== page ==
This is an issue of statutory interpretation, which we consider de novo. (People v. Prunty (2015) 62 Cal.4th 59, 71, 192 Cal.Rptr.3d 309, 355 P.3d 480.)

Effective January 1, 2015, sentencing courts must consider any trauma, substance abuse, and mental health problems caused by a defendant's service in the United States military as mitigating factors weighing in favor of a low-term sentence. (§ 1170.91, subd. (a), enacted by Stats. 2014, ch. 163, § 2.) Assembly Bill 865 amended that statute to allow people sentenced before January 1, 2015, to petition for a resentencing hearing in which the court takes into account mitigating factors related to military service. (§ 1170.91, subd. (b)(1).)

To be eligible for resentencing, a petitioner must meet the following criteria:

• He or she is currently serving a sentence for a felony conviction—whether by trial or plea (§ 1170.91, subd. (b)(1));

• He or she served in a branch of the United States military (ibid.);

• As a result of his or her service, he or she suffers from sexual trauma, traumatic brain injury, posttraumatic stress disorder, substance abuse, or mental health problems (ibid.);

• The court did not consider those circumstances as a factor in mitigation at the time of sentencing (id., subd. (b)(1)(A)); and

• He or she was sentenced before January 1, 2015 (id., subd. (b)(1)(B)).

Section 1170.91, subdivision (b)(3), in turn, establishes procedures for the trial courts to evaluate resentencing petitions. It provides that upon receiving a petition, the court must hold a public hearing after at least 15 days to determine whether the defendant meets the statutory criteria. “At that hearing, the prosecution shall have an opportunity to be heard on the petitioner's eligibility and suitability for resentencing. If the person satisfies the criteria [in subdivision (b)], the court may, in its, discretion, resentence the person following a resentencing hearing.” (Ibid.)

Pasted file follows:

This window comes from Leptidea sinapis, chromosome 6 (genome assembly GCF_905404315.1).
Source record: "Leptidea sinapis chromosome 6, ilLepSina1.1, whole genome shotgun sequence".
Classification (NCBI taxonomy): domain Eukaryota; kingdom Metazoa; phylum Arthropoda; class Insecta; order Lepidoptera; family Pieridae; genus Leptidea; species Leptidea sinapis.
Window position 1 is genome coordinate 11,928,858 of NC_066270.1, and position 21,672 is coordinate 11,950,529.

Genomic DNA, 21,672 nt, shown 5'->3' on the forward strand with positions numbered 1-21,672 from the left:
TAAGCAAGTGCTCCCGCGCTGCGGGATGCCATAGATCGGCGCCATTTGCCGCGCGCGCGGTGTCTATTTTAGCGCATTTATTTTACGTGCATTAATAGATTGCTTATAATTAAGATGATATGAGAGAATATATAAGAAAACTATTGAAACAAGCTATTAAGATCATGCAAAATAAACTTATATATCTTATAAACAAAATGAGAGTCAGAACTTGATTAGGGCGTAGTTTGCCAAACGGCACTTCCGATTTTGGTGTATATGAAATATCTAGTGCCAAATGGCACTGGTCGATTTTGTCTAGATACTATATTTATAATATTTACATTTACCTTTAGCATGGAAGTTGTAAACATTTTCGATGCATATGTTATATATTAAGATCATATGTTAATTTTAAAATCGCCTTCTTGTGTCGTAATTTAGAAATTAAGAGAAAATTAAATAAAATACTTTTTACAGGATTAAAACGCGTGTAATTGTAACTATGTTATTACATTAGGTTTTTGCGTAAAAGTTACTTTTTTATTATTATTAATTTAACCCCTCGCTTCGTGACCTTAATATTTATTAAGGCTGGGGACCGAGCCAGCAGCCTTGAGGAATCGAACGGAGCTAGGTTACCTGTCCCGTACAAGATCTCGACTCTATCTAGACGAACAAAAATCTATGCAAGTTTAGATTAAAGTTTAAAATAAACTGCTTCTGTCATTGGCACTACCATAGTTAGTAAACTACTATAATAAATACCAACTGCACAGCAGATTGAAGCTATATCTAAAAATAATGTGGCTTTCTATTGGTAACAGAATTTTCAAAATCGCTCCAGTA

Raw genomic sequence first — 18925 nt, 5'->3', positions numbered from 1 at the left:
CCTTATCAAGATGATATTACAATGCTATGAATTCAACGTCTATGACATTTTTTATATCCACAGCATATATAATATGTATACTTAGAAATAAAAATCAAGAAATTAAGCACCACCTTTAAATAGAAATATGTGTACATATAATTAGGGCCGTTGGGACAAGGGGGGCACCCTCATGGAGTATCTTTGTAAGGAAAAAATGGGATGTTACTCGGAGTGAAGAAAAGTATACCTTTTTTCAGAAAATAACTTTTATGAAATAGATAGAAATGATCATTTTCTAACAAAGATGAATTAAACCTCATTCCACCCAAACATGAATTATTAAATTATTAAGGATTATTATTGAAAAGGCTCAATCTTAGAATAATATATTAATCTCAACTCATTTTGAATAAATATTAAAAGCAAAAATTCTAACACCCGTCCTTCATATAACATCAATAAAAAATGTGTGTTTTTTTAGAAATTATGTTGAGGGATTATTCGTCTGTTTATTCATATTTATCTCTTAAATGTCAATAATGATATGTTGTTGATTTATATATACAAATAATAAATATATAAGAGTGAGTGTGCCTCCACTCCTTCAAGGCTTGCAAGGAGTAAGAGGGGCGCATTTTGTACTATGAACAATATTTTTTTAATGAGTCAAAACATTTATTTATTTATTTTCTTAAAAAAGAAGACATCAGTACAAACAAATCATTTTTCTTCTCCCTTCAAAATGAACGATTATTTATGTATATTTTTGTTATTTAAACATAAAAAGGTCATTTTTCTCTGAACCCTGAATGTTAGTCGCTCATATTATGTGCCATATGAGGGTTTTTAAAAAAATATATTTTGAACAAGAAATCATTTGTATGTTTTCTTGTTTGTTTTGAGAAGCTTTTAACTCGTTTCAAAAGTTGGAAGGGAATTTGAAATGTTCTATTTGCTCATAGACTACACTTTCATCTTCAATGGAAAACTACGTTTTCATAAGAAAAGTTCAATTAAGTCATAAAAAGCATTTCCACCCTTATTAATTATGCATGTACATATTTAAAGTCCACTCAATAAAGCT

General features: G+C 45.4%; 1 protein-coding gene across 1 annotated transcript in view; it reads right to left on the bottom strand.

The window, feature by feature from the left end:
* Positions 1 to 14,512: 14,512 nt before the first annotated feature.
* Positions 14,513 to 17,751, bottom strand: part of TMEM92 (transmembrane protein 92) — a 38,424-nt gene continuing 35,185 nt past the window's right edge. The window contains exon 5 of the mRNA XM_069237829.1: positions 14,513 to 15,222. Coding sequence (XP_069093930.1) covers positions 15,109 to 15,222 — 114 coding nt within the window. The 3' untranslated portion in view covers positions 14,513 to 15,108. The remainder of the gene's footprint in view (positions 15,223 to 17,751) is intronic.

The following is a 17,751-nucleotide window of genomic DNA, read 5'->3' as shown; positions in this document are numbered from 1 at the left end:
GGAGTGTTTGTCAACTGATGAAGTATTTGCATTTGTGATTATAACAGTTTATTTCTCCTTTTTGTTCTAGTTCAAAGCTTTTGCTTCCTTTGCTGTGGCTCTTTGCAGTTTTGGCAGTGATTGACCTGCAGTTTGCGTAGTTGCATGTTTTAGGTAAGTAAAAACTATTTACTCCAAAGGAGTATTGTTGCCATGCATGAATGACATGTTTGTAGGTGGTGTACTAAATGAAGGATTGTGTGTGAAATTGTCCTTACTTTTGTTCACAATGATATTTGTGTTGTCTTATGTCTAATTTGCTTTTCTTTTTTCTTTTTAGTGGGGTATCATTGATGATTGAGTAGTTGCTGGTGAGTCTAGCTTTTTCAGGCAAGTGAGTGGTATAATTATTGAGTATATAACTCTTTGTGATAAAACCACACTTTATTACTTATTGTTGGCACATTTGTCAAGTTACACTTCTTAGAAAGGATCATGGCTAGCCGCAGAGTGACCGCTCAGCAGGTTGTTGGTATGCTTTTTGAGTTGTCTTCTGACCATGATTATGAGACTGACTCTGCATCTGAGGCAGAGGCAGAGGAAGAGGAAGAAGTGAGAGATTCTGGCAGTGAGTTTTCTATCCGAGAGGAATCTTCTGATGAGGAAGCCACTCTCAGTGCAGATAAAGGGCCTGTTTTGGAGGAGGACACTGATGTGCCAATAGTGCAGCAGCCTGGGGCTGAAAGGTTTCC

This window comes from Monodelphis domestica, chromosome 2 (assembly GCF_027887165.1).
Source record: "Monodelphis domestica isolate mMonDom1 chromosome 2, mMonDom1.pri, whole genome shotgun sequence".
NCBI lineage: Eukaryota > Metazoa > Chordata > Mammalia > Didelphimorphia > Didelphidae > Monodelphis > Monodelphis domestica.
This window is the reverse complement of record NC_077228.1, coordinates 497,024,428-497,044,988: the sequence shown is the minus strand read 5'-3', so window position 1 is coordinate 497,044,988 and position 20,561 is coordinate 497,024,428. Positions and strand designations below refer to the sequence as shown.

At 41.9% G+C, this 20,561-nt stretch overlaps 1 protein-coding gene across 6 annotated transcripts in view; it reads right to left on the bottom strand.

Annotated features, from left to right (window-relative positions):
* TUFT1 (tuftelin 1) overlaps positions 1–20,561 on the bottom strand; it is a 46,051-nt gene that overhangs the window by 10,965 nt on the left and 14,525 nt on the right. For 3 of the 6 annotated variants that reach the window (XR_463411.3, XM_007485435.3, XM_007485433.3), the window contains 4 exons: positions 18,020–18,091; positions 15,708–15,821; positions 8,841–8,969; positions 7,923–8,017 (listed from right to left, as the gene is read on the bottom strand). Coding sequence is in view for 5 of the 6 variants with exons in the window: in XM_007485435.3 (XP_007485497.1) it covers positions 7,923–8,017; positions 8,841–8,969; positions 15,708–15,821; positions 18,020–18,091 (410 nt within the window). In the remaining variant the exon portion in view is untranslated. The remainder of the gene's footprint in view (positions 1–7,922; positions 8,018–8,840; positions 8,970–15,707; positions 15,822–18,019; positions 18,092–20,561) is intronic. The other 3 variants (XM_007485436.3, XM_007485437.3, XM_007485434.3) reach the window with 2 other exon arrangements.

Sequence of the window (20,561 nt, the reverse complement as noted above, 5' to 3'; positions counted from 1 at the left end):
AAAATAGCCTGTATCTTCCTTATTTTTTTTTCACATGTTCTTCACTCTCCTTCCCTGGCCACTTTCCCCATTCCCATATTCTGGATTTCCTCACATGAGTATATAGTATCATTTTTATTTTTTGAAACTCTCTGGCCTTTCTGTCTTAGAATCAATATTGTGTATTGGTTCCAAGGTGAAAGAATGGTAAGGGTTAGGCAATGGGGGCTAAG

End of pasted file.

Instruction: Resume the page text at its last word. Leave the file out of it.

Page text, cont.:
Here, defendant filed a petition on April 23, 2019, after the statute's effective date. He wrote that he had served in the Marine Corps and ended up suffering from “serious mental health issues and substance abuse addiction” as a result. To support this claim, he attached extensive Marine Corps service records and Department of Corrections and Rehabilitation mental health records. He also stated that the trial court had not considered his mental health and substance abuse issues as a factor in mitigation at sentencing. To support that claim, he attached copies of his sentencing hearing transcript and plea advisement form. Defendant also noted that he had been sentenced before January 1, 2015. Therefore, as the People acknowledge, defendant's petition alleges that he met the statutory requirements under section 1170.91, subdivision (b).

Nevertheless, soon after receiving defendant's petition, the court—with no parties present and no apparent notice to defendant or the prosecution—summarily denied defendant's petition. As the People concede, “[u]nder the statute, this was improper. The trial court should have provided notice to the District Attorney, [defendant], and any victims before setting a hearing date. At that hearing, which was required to be at least 15 days after [defendant]’s petition was received, the trial court could then determine whether [defendant] satisfied the criteria set forth in [section 1170.91,] subdivision (b), i.e., whether the circumstance of suffering from his mental health and substance abuse issues as a result of his military service was considered as a factor in mitigation at the time of the sentencing in 2011, and whether [defendant] was sentenced prior to 2015.”

We agree with the parties that the court's summary denial was improper. We therefore reverse and remand with directions for the trial court to hold the hearing it denied defendant a year ago.


The postjudgment order is reversed and the matter is remanded with directions to comply with Penal Code section 1170.91, subdivision (b)(3). If, at the hearing, the trial court finds that defendant is eligible for resentencing, it must exercise its discretion to determine whether to resentence him according to the provisions of Penal Code section 1170.91, subdivisions (b)(4) and (5). Upon resentencing, the court may exercise its full discretion under any newly-enacted sentencing laws, including under Senate Bill No. 620.


1.   All undesignated statutory references are to the Penal Code.

LAVIN, Acting P. J.

Egerton, J., and Dhanidina, J., concurred.

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Docket No: B299607

Decided: April 29, 2020

Court: Court of Appeal, Second District, Division 3, California.